By MARIAH HENRY
Spring is here, and with it comes the powerful urge to clean house. The nesting of the winter has left most of us with dust-bunnies in every corner, unorganized closets and some sort of something maturing on the tops of our ceiling-fan blades. It’s time to bust out the mop bucket and labeling machine. Here are some helpful pointers on how to get your spring cleaning done efficiently — maybe even enjoyably.
If you have got a lot of work to do, don’t overload yourself in a single weekend. You’ll just end up rushing the project and feeling overwhelmed. Here is some advice on how to organize your belongings (and time) and some hints about how to clean stubborn problem areas.
- Separate the housecleaning into rooms or tasks and schedule them into free time over a week or two.
- Try to make it more enjoyable. Make a playlist of songs that will keep you energized and entertained, or rent an audiobook from the library. Above all, leave the television off; it will just become a distraction that makes your job take even longer.
- Remember that the more stuff you have to clean and organize, the longer it will take. Most houses look dirtier than they are because of clutter, so as you go through each room scrubbing and organizing, ask yourself if you really need all the little things you own. As far as clothes go, if you haven’t worn it in a year, donate. If it is no longer your size, donate it. If your kids have toys that haven’t been played with in a year, encourage them to pass them on by donating to kids who have less. All of those half-full shampoos and body lotions that you haven’t used in forever? Trash them. Every thing you can get out of your house this spring is another thing you wont have to deal with next year, and you probably won’t miss any of it.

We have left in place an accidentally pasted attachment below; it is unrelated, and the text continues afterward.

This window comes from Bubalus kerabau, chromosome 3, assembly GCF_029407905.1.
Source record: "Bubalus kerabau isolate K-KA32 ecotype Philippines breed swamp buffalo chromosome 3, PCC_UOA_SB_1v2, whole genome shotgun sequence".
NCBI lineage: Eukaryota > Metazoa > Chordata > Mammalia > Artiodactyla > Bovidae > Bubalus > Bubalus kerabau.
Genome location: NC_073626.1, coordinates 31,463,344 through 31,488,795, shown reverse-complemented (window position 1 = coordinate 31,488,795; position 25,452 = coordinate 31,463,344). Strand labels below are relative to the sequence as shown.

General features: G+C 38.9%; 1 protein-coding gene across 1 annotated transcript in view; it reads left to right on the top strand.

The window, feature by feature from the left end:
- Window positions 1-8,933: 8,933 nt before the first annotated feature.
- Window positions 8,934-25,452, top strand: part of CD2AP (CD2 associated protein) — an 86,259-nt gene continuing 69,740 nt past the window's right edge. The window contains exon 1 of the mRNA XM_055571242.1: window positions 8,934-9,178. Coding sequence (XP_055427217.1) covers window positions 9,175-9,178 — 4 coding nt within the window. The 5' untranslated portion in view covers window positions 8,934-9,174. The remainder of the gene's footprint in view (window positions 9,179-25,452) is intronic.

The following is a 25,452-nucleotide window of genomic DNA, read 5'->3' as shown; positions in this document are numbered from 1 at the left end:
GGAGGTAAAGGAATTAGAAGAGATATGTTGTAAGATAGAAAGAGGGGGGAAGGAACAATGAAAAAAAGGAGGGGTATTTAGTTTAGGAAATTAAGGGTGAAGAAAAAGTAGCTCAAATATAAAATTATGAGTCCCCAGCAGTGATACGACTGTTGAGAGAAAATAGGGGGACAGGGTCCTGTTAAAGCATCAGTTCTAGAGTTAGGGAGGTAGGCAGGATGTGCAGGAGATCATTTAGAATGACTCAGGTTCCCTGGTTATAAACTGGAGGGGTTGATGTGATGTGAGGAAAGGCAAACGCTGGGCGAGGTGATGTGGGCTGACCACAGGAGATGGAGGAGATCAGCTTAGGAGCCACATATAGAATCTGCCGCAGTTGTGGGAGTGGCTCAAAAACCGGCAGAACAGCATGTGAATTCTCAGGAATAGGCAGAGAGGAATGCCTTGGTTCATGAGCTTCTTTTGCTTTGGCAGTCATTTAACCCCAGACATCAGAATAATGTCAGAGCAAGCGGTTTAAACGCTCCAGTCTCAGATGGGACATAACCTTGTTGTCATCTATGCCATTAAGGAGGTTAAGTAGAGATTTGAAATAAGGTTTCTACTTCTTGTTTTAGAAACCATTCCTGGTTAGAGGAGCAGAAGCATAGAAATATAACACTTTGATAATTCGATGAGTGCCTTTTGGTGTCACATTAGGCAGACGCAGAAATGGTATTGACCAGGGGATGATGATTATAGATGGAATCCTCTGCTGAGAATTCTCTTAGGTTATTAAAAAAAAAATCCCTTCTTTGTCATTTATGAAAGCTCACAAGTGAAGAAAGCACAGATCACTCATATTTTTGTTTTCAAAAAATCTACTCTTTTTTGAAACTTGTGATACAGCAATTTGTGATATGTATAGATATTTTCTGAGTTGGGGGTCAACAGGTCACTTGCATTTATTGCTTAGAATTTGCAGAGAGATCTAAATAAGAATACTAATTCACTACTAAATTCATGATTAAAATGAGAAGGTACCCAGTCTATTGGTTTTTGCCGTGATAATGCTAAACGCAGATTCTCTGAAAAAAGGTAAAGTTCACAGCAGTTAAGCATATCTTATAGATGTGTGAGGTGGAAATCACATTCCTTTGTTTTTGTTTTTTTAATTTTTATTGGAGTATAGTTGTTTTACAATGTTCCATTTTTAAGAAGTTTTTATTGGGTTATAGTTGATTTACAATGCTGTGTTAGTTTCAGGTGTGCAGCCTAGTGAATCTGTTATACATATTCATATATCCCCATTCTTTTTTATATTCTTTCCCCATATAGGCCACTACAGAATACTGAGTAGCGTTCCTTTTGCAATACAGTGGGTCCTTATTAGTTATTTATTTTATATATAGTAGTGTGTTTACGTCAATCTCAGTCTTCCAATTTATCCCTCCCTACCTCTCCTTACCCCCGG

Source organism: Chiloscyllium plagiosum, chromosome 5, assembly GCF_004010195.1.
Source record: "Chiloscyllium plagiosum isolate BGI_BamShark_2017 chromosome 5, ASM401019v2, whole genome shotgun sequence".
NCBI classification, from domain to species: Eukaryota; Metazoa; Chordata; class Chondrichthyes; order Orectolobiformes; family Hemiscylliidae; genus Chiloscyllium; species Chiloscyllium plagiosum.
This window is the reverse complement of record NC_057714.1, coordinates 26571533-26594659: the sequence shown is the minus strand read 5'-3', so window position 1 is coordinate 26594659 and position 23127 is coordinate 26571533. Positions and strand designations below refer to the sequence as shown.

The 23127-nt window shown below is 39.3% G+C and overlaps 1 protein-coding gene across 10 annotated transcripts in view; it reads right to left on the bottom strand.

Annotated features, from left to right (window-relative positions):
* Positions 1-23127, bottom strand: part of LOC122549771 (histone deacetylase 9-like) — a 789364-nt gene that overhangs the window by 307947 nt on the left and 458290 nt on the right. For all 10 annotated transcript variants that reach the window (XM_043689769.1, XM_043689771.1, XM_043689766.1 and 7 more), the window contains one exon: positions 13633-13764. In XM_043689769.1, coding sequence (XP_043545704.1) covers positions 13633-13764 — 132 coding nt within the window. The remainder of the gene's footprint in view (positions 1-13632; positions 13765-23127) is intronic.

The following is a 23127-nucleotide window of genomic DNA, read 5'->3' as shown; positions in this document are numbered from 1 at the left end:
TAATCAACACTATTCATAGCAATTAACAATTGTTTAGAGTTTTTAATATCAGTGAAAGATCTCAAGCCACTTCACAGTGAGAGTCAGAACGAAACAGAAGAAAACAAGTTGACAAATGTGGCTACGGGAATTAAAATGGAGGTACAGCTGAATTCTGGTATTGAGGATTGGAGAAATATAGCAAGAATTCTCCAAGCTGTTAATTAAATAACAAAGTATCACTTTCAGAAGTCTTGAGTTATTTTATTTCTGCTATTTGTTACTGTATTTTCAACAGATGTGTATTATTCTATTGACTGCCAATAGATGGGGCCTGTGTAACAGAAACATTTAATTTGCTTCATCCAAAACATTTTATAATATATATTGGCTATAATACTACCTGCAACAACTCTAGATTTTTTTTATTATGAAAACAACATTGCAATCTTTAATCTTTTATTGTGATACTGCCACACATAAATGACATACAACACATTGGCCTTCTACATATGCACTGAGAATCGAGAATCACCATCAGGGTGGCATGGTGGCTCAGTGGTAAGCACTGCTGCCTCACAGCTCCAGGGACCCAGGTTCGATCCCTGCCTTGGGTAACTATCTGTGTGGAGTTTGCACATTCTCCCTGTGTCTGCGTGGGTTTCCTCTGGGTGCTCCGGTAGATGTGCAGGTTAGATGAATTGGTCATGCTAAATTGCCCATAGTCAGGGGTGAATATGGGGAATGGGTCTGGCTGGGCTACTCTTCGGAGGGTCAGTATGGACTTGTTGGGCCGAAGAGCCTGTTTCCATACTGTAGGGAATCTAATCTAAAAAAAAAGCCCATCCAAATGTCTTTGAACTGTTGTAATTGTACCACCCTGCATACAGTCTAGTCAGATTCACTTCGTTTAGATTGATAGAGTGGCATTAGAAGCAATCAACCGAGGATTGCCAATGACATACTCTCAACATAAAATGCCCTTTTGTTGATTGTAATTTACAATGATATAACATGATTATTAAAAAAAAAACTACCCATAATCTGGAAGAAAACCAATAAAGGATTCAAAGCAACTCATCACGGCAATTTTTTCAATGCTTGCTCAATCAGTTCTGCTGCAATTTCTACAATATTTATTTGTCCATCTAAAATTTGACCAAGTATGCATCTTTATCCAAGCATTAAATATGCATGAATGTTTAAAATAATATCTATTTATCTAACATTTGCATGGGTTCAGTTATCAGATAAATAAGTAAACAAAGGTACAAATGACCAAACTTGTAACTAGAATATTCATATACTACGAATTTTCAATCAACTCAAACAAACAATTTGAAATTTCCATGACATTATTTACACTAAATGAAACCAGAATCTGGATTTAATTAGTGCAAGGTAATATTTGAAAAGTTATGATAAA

- Put everything you wont be needing for the summer into storage.
- When tucking away seasonal clothing/blankets/decorations for storage in basements, attics and garages, be sure to protect them from possible leaks and flooding by double wrapping them in plastic bags. You can use a vacuum hose and hair-tie to make a cheaper version of those vacuum-sealed storage bags from the infomercials. Also, be sure to label them clearly. Remember: In six months or so, you will want your storage items to be clean and easy to find.
- Remove candle wax from hard surfaces by laying a tissue on top of the wax and rubbing a hot iron over it. As the wax starts to leak into the tissue (or if the tissue begins to brown), switch it out for a new one until the wax is all gone.
- You can clean regular stuffed animals by tying them up in a pillow case and running them through the washer and dryer. Don’t do this if they have natural-fiber stuffing or plastic or mechanical parts.
- Steam helps loosen bathroom dirt, so right after a shower is the perfect time to tackle some bathroom cleaning. If you have bathtub rings, apply and rub in a baking soda paste, rinse, and then scrub with a rag dipped in vinegar.
- When dusting, start with the ceiling, upper corners and fans. Work your way down to the baseboards. You can use a dry paintbrush to get dust out of stubborn areas such as electronics and intricate knick-knacks.
- Remember not to kill yourself trying to clean your house. If your back starts to ache, take a break. Have some lemonade, walk the dog. Then get back to it. When you’re finally done, give yourself a treat. Get a manicure or a massage, or got out to a nice dinner or movie. You’ve earned it.